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World Bank’s Julian Lampietti talks partnership and transforming agrifood systems


Julian Lampietti, World Bank Manager for Global Engagement in the Agriculture and Food Global Practice, recently spoke about the Bank’s 50+-year partnership with FAO through the FAO Investment Centre, and the urgent need to change the trajectory of the world’s agrifood systems.

What are some priority areas right now?

Even before the war in Ukraine, international food and fertilizer prices were rising, threatening to push more people into hunger and poverty. The current situation may well exceed the impact of the food price crisis in 2008. Right now, we all need to lean in to help the world address this rapid rise in food prices and to focus on the upcoming cropping season, so that the patterns we’re seeing are not exacerbated.

That said, I believe there is an opportunity to fundamentally change the way things are done. In the current agrifood systems arc, we are essentially destroying the planet to feed ourselves. But we have an opportunity to bend that arc, to make these systems greener, more sustainable, resilient and efficient. Let me give a simple example. Fuel and fertilizer prices are going through the roof right now, and there’s a danger that farmers will not fertilize their crops. We know that fertilizers are a major source of carbon emissions and environmental pollution. Working together, the Bank and FAO are well positioned to help farmers use less fertilizer more efficiently through precision agriculture, digital technologies and nature-based solutions. The agrifood sector accounts for about 30 to 40 percent of greenhouse gas emissions, but the beauty is that it also can be a carbon sink. Well-functioning agrifood systems can also be a major source of biodiversity, good jobs, healthy and nutritious diets. I feel we are at the cusp of a transformative opportunity.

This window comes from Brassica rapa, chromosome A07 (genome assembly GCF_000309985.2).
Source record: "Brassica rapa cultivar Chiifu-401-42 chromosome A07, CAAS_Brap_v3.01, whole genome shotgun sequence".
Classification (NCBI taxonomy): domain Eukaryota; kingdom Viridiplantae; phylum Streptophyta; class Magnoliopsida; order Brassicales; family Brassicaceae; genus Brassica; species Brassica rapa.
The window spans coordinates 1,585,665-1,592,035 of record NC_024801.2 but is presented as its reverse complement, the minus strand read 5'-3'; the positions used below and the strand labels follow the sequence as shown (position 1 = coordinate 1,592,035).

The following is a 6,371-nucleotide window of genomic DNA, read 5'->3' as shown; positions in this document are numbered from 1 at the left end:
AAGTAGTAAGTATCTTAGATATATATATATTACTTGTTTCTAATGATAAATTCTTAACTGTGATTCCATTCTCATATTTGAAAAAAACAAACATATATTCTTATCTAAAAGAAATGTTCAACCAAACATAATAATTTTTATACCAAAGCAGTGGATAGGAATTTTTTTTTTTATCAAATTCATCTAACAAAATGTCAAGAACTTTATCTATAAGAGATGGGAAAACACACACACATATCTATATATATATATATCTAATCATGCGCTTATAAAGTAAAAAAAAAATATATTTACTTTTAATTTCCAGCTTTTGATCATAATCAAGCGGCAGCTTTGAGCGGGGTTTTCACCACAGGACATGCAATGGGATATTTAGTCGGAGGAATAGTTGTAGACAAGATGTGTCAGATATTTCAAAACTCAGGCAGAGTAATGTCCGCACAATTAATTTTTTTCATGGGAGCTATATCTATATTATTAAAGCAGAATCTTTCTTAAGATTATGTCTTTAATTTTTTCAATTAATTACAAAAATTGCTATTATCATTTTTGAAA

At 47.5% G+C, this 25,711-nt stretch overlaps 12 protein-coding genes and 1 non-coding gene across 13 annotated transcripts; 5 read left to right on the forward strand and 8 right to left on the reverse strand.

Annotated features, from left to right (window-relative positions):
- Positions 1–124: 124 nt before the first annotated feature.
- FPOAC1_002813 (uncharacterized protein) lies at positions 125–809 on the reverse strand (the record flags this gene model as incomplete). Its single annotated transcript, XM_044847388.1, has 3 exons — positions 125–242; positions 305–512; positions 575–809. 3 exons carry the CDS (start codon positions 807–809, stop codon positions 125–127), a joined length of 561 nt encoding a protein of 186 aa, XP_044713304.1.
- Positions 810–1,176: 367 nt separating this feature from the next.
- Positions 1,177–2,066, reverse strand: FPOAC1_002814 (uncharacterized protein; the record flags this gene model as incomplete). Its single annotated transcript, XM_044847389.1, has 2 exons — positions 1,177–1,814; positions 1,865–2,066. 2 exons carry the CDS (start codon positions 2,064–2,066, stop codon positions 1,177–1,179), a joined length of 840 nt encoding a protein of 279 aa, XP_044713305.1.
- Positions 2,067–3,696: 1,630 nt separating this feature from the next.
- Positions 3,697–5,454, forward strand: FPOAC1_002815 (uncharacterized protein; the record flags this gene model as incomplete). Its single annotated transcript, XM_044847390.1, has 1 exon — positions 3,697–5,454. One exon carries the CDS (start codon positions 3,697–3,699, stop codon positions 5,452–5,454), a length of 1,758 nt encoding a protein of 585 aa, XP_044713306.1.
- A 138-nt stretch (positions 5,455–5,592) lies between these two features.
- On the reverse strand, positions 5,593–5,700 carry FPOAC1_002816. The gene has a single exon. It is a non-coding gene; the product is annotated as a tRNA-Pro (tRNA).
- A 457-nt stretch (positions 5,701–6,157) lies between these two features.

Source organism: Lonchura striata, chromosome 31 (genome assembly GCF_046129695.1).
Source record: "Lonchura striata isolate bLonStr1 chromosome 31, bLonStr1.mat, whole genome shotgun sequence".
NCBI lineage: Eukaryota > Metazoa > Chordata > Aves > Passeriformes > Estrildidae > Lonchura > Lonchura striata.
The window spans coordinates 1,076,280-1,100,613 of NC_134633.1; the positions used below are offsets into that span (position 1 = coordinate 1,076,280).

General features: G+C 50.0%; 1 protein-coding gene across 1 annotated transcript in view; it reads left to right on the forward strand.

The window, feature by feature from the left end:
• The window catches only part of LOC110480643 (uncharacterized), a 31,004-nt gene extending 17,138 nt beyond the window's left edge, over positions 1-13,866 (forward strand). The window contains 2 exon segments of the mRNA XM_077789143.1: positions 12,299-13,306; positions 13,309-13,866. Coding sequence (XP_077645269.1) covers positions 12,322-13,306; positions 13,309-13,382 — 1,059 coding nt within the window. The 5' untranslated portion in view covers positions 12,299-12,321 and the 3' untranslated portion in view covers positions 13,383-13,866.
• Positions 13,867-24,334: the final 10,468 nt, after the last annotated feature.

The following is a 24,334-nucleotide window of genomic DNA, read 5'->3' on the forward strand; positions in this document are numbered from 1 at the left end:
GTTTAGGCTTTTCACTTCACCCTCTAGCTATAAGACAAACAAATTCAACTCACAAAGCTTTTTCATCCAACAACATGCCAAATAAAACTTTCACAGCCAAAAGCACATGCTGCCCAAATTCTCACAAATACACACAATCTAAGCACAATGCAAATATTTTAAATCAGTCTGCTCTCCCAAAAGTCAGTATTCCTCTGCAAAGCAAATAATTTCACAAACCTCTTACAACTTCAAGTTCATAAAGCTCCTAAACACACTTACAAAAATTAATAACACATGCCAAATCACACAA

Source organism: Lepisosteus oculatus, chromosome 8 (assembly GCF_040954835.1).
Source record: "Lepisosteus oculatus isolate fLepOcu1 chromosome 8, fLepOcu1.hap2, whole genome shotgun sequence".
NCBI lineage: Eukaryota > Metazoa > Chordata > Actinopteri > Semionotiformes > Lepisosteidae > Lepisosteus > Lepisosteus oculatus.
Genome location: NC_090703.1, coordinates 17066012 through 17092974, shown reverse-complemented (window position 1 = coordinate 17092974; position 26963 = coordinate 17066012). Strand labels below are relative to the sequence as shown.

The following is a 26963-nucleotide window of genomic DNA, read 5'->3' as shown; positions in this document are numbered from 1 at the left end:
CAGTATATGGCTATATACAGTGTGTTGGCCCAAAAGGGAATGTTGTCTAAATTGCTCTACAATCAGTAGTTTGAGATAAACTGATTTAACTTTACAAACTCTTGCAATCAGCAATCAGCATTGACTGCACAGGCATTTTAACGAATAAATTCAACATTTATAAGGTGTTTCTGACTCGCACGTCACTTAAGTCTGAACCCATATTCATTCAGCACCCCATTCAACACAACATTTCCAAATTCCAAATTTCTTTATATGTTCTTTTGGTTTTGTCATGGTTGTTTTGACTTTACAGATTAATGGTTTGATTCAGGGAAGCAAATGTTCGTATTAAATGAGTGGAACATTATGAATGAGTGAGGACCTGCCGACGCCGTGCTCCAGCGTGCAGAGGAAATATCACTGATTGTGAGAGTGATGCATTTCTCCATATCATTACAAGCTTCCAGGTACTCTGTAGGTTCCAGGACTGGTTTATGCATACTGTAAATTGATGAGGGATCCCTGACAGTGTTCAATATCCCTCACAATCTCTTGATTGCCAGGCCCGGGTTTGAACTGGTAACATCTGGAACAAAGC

What value does our partnership bring to countries and the World Bank?

We value our longstanding partnership with FAO tremendously. For us, it’s an opportunity to access the knowledge and skills of the world’s premier institution on food and agriculture. Our joint work on climate-smart agriculture and the decarbonization of the food system, for example, can make a big difference. The same goes for our work on One Health. We’ve produced joint studies that look at preventing emerging infectious diseases and reducing pandemic risks at their source. This work is well aligned with the mission of the Bank and FAO in terms of pure public goods.

The Investment Centre’s interest in mobilizing more private agrifood investment is another important area that will have a big impact in countries. Private investment is key to bending that agrifood systems arc. While governments invest around USD 500 to 700 billion a year to support their agrifood sectors, the private sector has trillions of dollars. We look forward to working closely with the Centre under its new transformation plan to promote more responsible private investment in food and agriculture.

What role do our joint studies play in designing future work?

Our study on the decarbonization and recarbonization of the agricultural landscape will be a key piece of work in the next year. It will provide a big leap forward in how the Bank and other institutions understand how to take advantage of the opportunities afforded by food and agriculture. It will influence the Bank’s investment portfolio, not just the USD 5 billion we do annually but also the USD 20 billion in current commitments. We also really value the skills that FAO brings to the table on eliminating child labour in agriculture. They are helping to build the capacity of our investment project design teams to identify and assess child labour risks in a more systematic and long-term way.

What are some priority areas for the coming years?

It goes without saying that we need to continue ramping up our work together on climate-smart agriculture and digital innovation. But one exciting opportunity I see for close cooperation is on the repurposing agenda. How do we influence countries to spend that annual USD 500 to 700 billion in support of agrifood sectors to do more good and less bad? It involves understanding trade-offs in terms of incomes, nutrition and the environment. Another important area is agricultural biodiversity, which is key for resilient agrifood systems. We need to find more ways to integrate that type of resilience building into our agricultural investment projects. And finally, the Bank is an official member of the Global Network on Food Crises, housed in FAO. We look forward to working closely through the network to better coordinate actions across countries facing alarming food insecurity, like Afghanistan, Yemen and many others.


Check out the latest joint World Bank and FAO Knowledge for Investment (K4I) publications:

Urban food systems governance: current context and future opportunities

Up-skilling human capital for value-chain competitiveness in Uruguay

Photo credit © FAO/Alessandro Penso